Then was Nenabosho told: “Come, as we do when we run along, so in like manner should you do too.”
Ah, and he did the same.
Naturally, there was nothing in the way of a tail, therefore his penis was what he used for a tail.
It was but a very little while before it was frozen stiff.
“Surely now without doubt will our uncle die, for that his penis is frozen stiff.
Therefore let us warm it for him.”
Accordingly, with the top blanket of one of the wolves was it wrapped about the head.
And very awkward was his aspect as he tried in vain to run along.
In time he found where there was excellent shelter from the wind.
“Now, here is where we will sleep,” said Nenabosho.
“Why, impossible! We might be cold.”
‘I say you, Thin-Tail, (go look for a camping place),’ thus to one said the old Wolf.
It was so that when he looked for a place to camp, he found a place that was exceedingly windy.
“Here is where we will sleep.”
So a great pile of fire-wood he heaped on.
‘All right, Nenabosho, do you kindle the fire,’ was told Nenabosho.
So accordingly Nenabosho tried in vain to kindle the fire.
He first tried twirling a piece of cedar wood.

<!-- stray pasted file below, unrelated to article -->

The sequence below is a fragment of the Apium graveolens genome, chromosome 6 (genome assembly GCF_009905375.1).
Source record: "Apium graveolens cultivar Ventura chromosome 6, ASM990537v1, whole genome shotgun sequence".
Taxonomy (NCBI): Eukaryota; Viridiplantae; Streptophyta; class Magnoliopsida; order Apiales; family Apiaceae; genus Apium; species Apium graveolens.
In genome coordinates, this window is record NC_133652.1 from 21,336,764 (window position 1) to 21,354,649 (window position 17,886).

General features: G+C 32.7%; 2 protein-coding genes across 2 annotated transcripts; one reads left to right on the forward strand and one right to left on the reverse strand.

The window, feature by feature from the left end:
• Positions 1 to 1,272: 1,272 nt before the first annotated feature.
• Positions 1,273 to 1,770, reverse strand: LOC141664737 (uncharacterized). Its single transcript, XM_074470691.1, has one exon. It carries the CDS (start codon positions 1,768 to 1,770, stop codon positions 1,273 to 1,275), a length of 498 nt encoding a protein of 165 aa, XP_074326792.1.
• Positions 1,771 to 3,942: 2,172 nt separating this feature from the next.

Then he was addressed: “Nenabosho, how do you go about it when you want to make a fire?
Just look, observe me (and see) the way it is done when fire is made.”
Behold, the old Wolf then rose to his feet, (and) over where lay piled the heap of fire-wood he leaped; thereupon the fire blazed up.
It was getting night, when down to sleep lay Nenabosho.
Poor Nenabosho! He was heard making a very loud noise, he was so cold.
“I declare, our uncle no doubt is about freezing to death, therefore put another cover over him.”
One then laid his tail over him.
In a little while he became awake because of the warmth.
“Oh, how really much am I made to sweat by this confounded tail of a dog!”
So in a little while he was again cold.
When he was heard making a noise, “Why, put another cover over your uncle,” (said the old Wolf).
One then spoke up: “Why, off he flung the cover when I tried to put it over him.”
Truly again the wolf laid his tail (over him).
And so by that time it was day.